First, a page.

Insults. If you are in the ministry get ready for them. I’m not talking about insults from the community. It’s not the watching world that usually gets to us. Insults from those within your congregation are the ones that will bother you the most. I remember vividly my first insult. I had just started preaching. I think it was my third sermon. At my home church it was the custom of the preacher to stand at the front door and speak to folks as they left. A cute little girl walked up to me and said, “My mom says you’ll learn to preach one day!” As Rose Mary’s baby departed, I resisted the strong desire to remind her mother of what an awful job she was doing as a parent. I would be lying if I said that remark didn’t hurt. I quickly learned that, if I was going to continue in ministry, I had better be prepared for snarky comments, insults and unfriendly sarcasm.
by Walker Moore
founder, president of AweStar Ministries
Walker Moore has for decades trained and led thousands of teens on international missions trips, thus changing their lives as disciples and changing the eternities for others who became disciples as a result.
Walker is gifted by God in preaching and leadership. Having spoken at state Baptist conventions, local associations, major churches and missions conferences across the SBC, he remains an influential voice for missions among pastors, church staff and members, and teens.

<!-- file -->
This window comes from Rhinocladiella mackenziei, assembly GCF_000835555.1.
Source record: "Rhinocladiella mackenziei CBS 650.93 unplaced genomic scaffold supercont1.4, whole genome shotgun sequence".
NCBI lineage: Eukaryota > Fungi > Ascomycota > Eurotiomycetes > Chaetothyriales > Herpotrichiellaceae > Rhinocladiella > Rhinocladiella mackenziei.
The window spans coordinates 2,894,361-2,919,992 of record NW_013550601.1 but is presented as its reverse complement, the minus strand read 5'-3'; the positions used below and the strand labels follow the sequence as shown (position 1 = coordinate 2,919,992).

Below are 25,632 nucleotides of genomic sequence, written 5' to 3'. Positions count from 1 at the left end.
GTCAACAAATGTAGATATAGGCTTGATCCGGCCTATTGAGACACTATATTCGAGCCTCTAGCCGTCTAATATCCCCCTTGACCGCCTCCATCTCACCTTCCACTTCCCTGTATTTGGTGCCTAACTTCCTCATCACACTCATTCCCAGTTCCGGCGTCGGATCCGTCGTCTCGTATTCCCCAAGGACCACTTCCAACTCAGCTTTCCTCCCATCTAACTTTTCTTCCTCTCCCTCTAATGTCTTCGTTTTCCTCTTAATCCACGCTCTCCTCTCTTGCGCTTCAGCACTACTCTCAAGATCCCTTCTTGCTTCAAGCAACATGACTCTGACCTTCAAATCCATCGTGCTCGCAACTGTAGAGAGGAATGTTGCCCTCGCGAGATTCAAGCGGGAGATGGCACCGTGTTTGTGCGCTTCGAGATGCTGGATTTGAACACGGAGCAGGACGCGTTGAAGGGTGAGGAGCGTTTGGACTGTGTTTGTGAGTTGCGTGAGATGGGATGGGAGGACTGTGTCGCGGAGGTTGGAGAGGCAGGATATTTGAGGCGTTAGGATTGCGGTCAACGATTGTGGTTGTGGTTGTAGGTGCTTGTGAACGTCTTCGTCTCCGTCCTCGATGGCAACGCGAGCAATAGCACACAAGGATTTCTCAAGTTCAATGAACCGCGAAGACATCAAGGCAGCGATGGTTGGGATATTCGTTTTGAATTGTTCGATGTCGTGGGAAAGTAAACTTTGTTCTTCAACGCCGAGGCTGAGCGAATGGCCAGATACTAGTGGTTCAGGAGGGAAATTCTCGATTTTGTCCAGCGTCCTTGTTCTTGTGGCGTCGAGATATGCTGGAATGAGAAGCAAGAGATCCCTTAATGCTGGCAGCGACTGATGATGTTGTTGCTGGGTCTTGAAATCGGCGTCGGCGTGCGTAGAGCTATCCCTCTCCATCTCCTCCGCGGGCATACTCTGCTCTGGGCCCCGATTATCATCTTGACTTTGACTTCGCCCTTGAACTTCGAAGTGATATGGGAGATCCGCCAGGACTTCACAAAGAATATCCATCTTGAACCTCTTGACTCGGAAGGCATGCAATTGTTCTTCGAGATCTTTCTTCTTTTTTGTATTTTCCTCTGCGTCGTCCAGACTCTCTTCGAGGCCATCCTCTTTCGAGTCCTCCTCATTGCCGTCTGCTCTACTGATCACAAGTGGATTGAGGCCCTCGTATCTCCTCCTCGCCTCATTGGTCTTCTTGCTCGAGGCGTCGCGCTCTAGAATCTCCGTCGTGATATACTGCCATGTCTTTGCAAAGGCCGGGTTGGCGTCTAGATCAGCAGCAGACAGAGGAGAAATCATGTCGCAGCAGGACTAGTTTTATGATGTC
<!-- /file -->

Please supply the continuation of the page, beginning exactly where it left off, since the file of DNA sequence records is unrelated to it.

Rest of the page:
To book Walker as a speaker in your church or conference, click HERE.
My grandson, Titus, is nearing the 11-month mark and has just exited the “Lie There and Drool” stage. That was cute for a while, but it got old fast. He is now entering the “Little Entertainer” phase in which his main goal is to make us laugh. It has been exciting to see sprigs of his personality burst forth as he becomes his own individual. And I already see that he has inherited some of his granddad’s keen sense of humor.
The blog article below is used w/permission and is from the blog of Dr. Allen.
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Jonathan Gibson’s chapter 12 is one of the heftiest in the book, weighing in at 40 plus pages. This is to be expected since there is so much material in the Pauline letters that impinge on the question at hand.
Following a two page introduction, he divides his chapter into five sections: 1) Particularistic texts (4 pages); 2) Universal texts (25+ pages); 3) texts that deal with those perishing, false teachers, and offended brothers, for whom Christ died (2 pages); 4) Christ died for “all” and for the “world (5 pages);” and 5) Definite atonement and evangelism (1 page). This is followed by a summary conclusion.
Verbiage from Connect316:
Our first goal is to advocate views rooted in the Hobbs-Rogers tradition. This chart, *with the original labels Calvinistic Southern Baptist and Non-Calvinistic Southern Baptist*, was provided by Dr. Adam Harwood, McFarland Chair of Theology, New Orleans Baptist Theological Seminary, and is meant to illustrate general theological views among Southern Baptists. There are far more views in common than views which separate these groups. Also, there are always exceptions to categories and definitions, including those listed below. However, the views below are rooted in historic confessions and the writings of representative theologians.
Why did there need to be a group of Free Church people called Baptists?
By the 4th Century, Constantine, and his successor Theodosius, had wedded the power of the state government to the spiritual role of the church. As this earthly force evolved, it imposed Christendom onto men by the power of civil law and had the authority to exterminate you if you rebelled.